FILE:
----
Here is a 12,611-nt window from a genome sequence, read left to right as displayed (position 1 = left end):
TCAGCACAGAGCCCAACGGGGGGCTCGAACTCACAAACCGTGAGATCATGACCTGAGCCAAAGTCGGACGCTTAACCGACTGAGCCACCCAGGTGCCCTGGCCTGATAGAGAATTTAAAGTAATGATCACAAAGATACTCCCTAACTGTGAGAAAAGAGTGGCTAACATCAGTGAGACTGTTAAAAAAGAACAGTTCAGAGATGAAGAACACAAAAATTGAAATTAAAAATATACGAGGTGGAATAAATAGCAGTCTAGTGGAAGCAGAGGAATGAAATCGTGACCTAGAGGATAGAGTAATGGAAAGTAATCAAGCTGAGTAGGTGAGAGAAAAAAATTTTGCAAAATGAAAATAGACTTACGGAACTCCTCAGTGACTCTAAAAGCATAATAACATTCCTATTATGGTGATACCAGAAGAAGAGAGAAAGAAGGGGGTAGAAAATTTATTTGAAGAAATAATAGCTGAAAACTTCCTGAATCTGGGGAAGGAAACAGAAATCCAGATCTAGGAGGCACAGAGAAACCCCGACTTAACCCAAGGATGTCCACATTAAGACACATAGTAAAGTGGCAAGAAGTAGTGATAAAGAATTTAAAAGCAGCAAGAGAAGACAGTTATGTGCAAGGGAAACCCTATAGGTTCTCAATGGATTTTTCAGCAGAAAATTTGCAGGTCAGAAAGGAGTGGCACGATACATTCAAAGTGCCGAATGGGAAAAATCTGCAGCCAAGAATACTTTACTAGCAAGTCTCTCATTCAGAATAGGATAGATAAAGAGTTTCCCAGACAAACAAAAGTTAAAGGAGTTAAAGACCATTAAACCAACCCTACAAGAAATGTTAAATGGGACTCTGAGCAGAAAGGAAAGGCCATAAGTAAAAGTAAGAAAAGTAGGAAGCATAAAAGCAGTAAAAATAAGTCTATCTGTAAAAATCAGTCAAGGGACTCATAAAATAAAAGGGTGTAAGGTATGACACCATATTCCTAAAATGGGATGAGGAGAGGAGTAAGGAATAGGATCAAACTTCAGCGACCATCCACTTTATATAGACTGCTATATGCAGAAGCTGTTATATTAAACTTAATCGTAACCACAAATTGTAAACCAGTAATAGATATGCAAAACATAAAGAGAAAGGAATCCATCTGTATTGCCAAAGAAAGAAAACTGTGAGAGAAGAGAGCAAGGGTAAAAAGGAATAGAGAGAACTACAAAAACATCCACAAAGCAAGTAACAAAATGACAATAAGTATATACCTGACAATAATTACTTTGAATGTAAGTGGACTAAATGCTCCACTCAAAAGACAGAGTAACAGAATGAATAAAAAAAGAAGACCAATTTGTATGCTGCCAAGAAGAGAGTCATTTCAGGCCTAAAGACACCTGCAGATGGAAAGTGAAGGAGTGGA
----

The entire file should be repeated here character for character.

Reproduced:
Here is a 12,611-nt window from a genome sequence, read left to right as displayed (position 1 = left end):
TCAGCACAGAGCCCAACGGGGGGCTCGAACTCACAAACCGTGAGATCATGACCTGAGCCAAAGTCGGACGCTTAACCGACTGAGCCACCCAGGTGCCCTGGCCTGATAGAGAATTTAAAGTAATGATCACAAAGATACTCCCTAACTGTGAGAAAAGAGTGGCTAACATCAGTGAGACTGTTAAAAAAGAACAGTTCAGAGATGAAGAACACAAAAATTGAAATTAAAAATATACGAGGTGGAATAAATAGCAGTCTAGTGGAAGCAGAGGAATGAAATCGTGACCTAGAGGATAGAGTAATGGAAAGTAATCAAGCTGAGTAGGTGAGAGAAAAAAATTTTGCAAAATGAAAATAGACTTACGGAACTCCTCAGTGACTCTAAAAGCATAATAACATTCCTATTATGGTGATACCAGAAGAAGAGAGAAAGAAGGGGGTAGAAAATTTATTTGAAGAAATAATAGCTGAAAACTTCCTGAATCTGGGGAAGGAAACAGAAATCCAGATCTAGGAGGCACAGAGAAACCCCGACTTAACCCAAGGATGTCCACATTAAGACACATAGTAAAGTGGCAAGAAGTAGTGATAAAGAATTTAAAAGCAGCAAGAGAAGACAGTTATGTGCAAGGGAAACCCTATAGGTTCTCAATGGATTTTTCAGCAGAAAATTTGCAGGTCAGAAAGGAGTGGCACGATACATTCAAAGTGCCGAATGGGAAAAATCTGCAGCCAAGAATACTTTACTAGCAAGTCTCTCATTCAGAATAGGATAGATAAAGAGTTTCCCAGACAAACAAAAGTTAAAGGAGTTAAAGACCATTAAACCAACCCTACAAGAAATGTTAAATGGGACTCTGAGCAGAAAGGAAAGGCCATAAGTAAAAGTAAGAAAAGTAGGAAGCATAAAAGCAGTAAAAATAAGTCTATCTGTAAAAATCAGTCAAGGGACTCATAAAATAAAAGGGTGTAAGGTATGACACCATATTCCTAAAATGGGATGAGGAGAGGAGTAAGGAATAGGATCAAACTTCAGCGACCATCCACTTTATATAGACTGCTATATGCAGAAGCTGTTATATTAAACTTAATCGTAACCACAAATTGTAAACCAGTAATAGATATGCAAAACATAAAGAGAAAGGAATCCATCTGTATTGCCAAAGAAAGAAAACTGTGAGAGAAGAGAGCAAGGGTAAAAAGGAATAGAGAGAACTACAAAAACATCCACAAAGCAAGTAACAAAATGACAATAAGTATATACCTGACAATAATTACTTTGAATGTAAGTGGACTAAATGCTCCACTCAAAAGACAGAGTAACAGAATGAATAAAAAAAGAAGACCAATTTGTATGCTGCCAAGAAGAGAGTCATTTCAGGCCTAAAGACACCTGCAGATGGAAAGTGAAGGAGTGGA